Saturday, 27 June 2009
And, when I saw her she was dreadful. See the advice above and reverse it. Dull, turgid uninspiring slides with 10-15 lines each... which were read from the screen even though she had a stage monitor... in a monotonous bored voice. The audience started chatting amongst themselves!
And next on was a chap who did exactly the same. And he kept apologising for the industry he came from. And he kept patronising the audience. (I wanted to stand up and shout "We are not morons".)
And then another. Groundhog Day or what!
Might I add that all three have serious Chief Exec/MD salaries.
Hasn't anyone ever read the "Moron's Guide to Presentations?" Haven't these people ever sat through the dreadful presentations of other people and figured out what made them so dreadful??
Being invited to give a presentation does NOT make you a good presenter.
When the average is so dreadful it is not difficult to be above average.
Monday, 22 June 2009
Friday, 19 June 2009
Call me 'traditional' but I see the BB as the business phone. The Apple looks like fun but does it do the job as well as the BB?
The Ultimate Celebrity Endorsement - blog entry
The post above was written in June 2009... How times have changed.
I now own a Samsung Galaxy S4.
Who'd have thought...?
Wednesday, 17 June 2009
"Research from Barclays Local Business carried out after the last programme of Let's Talk Profit and Marketing seminars [some 18 events, 1,800 people attending, Autumn 08], showed that despite the importance of customers, pricing and staff to businesses, these were areas which hadn't had the priority." [Delegates cited customers/pricing/staff as key issues when they arrived at the events - specifically before the event started ie by 09:30]
"By giving business owners the key skills the majority went on to make changes to their business:
- Seven in ten had confidence to approach new customers
- 43 per cent sought out cheaper suppliers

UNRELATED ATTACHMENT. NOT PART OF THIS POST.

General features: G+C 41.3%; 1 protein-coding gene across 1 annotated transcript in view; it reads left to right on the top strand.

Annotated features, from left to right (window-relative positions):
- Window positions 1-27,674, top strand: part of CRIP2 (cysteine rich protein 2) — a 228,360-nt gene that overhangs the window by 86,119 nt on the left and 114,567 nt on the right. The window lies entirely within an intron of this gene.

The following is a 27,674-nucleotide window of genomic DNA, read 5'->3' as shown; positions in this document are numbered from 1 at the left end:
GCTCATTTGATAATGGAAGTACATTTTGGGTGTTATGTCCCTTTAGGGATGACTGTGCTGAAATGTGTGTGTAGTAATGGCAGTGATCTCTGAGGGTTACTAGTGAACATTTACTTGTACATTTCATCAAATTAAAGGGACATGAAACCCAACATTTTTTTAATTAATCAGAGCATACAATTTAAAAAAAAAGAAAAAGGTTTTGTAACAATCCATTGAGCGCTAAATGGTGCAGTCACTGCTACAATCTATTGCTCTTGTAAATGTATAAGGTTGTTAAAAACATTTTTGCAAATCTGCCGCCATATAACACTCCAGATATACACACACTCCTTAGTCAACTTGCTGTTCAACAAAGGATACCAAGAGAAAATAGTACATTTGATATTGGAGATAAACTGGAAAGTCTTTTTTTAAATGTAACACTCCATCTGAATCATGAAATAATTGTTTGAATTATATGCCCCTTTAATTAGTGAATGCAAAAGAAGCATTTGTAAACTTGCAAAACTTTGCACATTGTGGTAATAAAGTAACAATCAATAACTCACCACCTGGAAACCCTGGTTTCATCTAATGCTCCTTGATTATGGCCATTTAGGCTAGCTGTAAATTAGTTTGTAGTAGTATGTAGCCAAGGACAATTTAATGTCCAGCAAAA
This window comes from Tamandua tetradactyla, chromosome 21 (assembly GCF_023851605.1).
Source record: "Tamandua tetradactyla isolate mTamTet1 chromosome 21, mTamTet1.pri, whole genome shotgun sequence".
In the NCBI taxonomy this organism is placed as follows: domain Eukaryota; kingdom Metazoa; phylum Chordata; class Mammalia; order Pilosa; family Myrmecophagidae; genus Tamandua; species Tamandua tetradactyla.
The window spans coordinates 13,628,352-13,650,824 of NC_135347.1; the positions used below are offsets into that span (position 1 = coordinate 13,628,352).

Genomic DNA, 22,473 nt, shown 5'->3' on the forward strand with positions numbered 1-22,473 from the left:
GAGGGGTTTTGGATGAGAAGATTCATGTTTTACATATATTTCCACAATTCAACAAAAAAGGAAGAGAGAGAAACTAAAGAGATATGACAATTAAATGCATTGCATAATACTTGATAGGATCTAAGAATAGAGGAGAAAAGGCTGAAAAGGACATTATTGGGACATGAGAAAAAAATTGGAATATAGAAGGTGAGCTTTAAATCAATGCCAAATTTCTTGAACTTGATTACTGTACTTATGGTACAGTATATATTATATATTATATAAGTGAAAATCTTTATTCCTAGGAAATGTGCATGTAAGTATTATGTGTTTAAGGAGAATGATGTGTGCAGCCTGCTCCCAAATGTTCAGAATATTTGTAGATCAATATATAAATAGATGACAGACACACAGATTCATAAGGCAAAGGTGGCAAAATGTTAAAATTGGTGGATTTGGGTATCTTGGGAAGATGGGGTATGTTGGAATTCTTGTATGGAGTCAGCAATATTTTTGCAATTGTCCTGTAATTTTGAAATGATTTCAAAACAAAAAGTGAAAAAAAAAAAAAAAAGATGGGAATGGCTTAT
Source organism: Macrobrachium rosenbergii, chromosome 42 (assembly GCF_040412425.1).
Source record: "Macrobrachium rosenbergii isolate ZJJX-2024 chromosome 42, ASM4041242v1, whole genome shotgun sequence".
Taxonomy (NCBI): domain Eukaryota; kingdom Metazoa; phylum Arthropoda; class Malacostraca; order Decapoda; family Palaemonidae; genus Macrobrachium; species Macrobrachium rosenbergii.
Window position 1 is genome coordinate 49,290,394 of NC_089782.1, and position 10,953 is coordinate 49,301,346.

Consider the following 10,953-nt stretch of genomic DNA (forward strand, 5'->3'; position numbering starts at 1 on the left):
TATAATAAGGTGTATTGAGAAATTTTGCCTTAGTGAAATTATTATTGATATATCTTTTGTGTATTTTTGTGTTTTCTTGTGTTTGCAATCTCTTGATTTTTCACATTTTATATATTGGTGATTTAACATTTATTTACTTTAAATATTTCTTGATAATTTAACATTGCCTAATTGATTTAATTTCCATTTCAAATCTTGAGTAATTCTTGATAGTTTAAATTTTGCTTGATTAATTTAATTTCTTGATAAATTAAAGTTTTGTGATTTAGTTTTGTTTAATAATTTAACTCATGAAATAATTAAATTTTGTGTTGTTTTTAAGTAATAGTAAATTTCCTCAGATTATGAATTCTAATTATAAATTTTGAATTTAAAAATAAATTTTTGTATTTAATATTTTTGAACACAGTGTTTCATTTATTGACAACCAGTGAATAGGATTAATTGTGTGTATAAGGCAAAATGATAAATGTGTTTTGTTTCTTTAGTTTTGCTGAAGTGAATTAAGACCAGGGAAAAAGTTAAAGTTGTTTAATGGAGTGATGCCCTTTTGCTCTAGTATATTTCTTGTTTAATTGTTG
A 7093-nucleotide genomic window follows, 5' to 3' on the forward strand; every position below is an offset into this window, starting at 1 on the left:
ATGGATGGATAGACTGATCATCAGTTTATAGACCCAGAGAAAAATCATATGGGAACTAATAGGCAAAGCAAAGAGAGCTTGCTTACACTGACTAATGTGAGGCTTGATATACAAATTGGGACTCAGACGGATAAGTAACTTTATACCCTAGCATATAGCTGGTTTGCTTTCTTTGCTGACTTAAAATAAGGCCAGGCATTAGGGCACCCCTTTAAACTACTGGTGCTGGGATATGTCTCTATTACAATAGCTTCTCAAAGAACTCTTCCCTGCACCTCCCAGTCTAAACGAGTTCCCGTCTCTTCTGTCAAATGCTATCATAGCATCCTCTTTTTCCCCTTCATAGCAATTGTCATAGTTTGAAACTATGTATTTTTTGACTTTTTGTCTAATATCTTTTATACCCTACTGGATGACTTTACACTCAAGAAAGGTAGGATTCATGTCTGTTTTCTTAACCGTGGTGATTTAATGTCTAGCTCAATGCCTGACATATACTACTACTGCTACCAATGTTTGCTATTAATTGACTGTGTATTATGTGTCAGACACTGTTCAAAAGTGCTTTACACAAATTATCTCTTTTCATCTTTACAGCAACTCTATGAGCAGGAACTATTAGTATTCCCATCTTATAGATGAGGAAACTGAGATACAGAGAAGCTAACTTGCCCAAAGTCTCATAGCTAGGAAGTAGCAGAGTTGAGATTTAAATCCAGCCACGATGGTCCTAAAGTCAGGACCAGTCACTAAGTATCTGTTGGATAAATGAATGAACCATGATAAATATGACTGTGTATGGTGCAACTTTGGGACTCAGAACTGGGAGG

- 43 per cent changed the way they charged for a service"
The press release seems to lose the gist of the 'research', which was that people come to the workshops and take action as a result of attending. End of story.
PR/'market research' - the press piece
Most June/July workshops (London [West Ham, London Bridge & Hammersmith], Colchester, Gloucester and Peterborough) can still be booked on to at the Let's Talk webpages
Tuesday, 16 June 2009
Saturday, 13 June 2009
At the centre of the ‘BS’ industry is a series of partially-funded, target-driven organisations along with the usual suspects... A nice long list, but do they actually help anyone?
Business support is meant to be a ‘good thing’ (like motherhood and apple pie?!):
- to help start-ups (“out of acorns grow oaks, etc etc” goes the blurb),
- to help the fast-growth businesses (“the real engine of the future etc etc”),
- to help the ailing (“to save their pain”), and
- to help the excluded (“because we have a duty to pay attention to the socially excluded”).
In reality, when people say that business support is a good thing they mean that it is good ‘politically’ (rather than good ‘economically’).
The numbers talk for themselves.
Investing in start-ups is an entire lottery – and the fact is, most fail within two years.
As for existing business… only the fast-growers really generate the jobs; so rationally you should invest in them (and not the others) if you want the biggest bang for your buck. The reality is, however, that a policy focusing on high growth businesses only would be political suicide.
And then there is the government rhetoric about creating a small business enterprise culture in the UK, free of red tape. (Oh no –I’ve just wet myself laughing!)
I am really concerned that the quality of the services that our small/growth/independent/privately owned businesses get from the ‘BS’ industry is just not good enough. And I hear too many dreadful stories.
I am concerned that bureaucracy and remoteness of some of the policy makers may be unhelpful. How many members of the cabinet and the senior levels of the DTI have run their own business and know what the issues really are?